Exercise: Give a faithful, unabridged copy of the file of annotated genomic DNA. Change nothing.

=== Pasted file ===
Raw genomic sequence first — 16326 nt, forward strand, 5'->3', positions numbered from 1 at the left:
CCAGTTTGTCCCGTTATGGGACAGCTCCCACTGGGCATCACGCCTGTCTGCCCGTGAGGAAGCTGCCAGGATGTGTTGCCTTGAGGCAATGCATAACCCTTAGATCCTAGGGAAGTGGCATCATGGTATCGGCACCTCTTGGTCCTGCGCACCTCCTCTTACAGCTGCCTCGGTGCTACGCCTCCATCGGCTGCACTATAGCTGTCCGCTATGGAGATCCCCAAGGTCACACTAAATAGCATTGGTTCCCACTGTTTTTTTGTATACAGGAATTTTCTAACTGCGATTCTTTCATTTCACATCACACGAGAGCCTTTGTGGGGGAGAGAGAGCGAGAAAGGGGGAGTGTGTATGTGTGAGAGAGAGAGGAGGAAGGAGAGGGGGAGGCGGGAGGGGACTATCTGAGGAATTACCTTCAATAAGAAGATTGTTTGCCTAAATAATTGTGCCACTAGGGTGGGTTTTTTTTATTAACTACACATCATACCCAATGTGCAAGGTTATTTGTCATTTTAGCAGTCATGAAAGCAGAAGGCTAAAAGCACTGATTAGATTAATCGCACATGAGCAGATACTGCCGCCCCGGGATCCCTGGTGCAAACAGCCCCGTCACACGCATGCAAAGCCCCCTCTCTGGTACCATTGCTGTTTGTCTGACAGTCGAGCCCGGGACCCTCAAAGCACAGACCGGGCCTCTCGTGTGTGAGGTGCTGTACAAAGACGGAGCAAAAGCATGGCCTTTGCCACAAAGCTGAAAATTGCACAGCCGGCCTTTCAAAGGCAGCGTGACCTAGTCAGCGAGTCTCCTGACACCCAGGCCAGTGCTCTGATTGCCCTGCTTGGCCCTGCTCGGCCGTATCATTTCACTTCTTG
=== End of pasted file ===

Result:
Raw genomic sequence first — 16326 nt, forward strand, 5'->3', positions numbered from 1 at the left:
CCAGTTTGTCCCGTTATGGGACAGCTCCCACTGGGCATCACGCCTGTCTGCCCGTGAGGAAGCTGCCAGGATGTGTTGCCTTGAGGCAATGCATAACCCTTAGATCCTAGGGAAGTGGCATCATGGTATCGGCACCTCTTGGTCCTGCGCACCTCCTCTTACAGCTGCCTCGGTGCTACGCCTCCATCGGCTGCACTATAGCTGTCCGCTATGGAGATCCCCAAGGTCACACTAAATAGCATTGGTTCCCACTGTTTTTTTGTATACAGGAATTTTCTAACTGCGATTCTTTCATTTCACATCACACGAGAGCCTTTGTGGGGGAGAGAGAGCGAGAAAGGGGGAGTGTGTATGTGTGAGAGAGAGAGGAGGAAGGAGAGGGGGAGGCGGGAGGGGACTATCTGAGGAATTACCTTCAATAAGAAGATTGTTTGCCTAAATAATTGTGCCACTAGGGTGGGTTTTTTTTATTAACTACACATCATACCCAATGTGCAAGGTTATTTGTCATTTTAGCAGTCATGAAAGCAGAAGGCTAAAAGCACTGATTAGATTAATCGCACATGAGCAGATACTGCCGCCCCGGGATCCCTGGTGCAAACAGCCCCGTCACACGCATGCAAAGCCCCCTCTCTGGTACCATTGCTGTTTGTCTGACAGTCGAGCCCGGGACCCTCAAAGCACAGACCGGGCCTCTCGTGTGTGAGGTGCTGTACAAAGACGGAGCAAAAGCATGGCCTTTGCCACAAAGCTGAAAATTGCACAGCCGGCCTTTCAAAGGCAGCGTGACCTAGTCAGCGAGTCTCCTGACACCCAGGCCAGTGCTCTGATTGCCCTGCTTGGCCCTGCTCGGCCGTATCATTTCACTTCTTG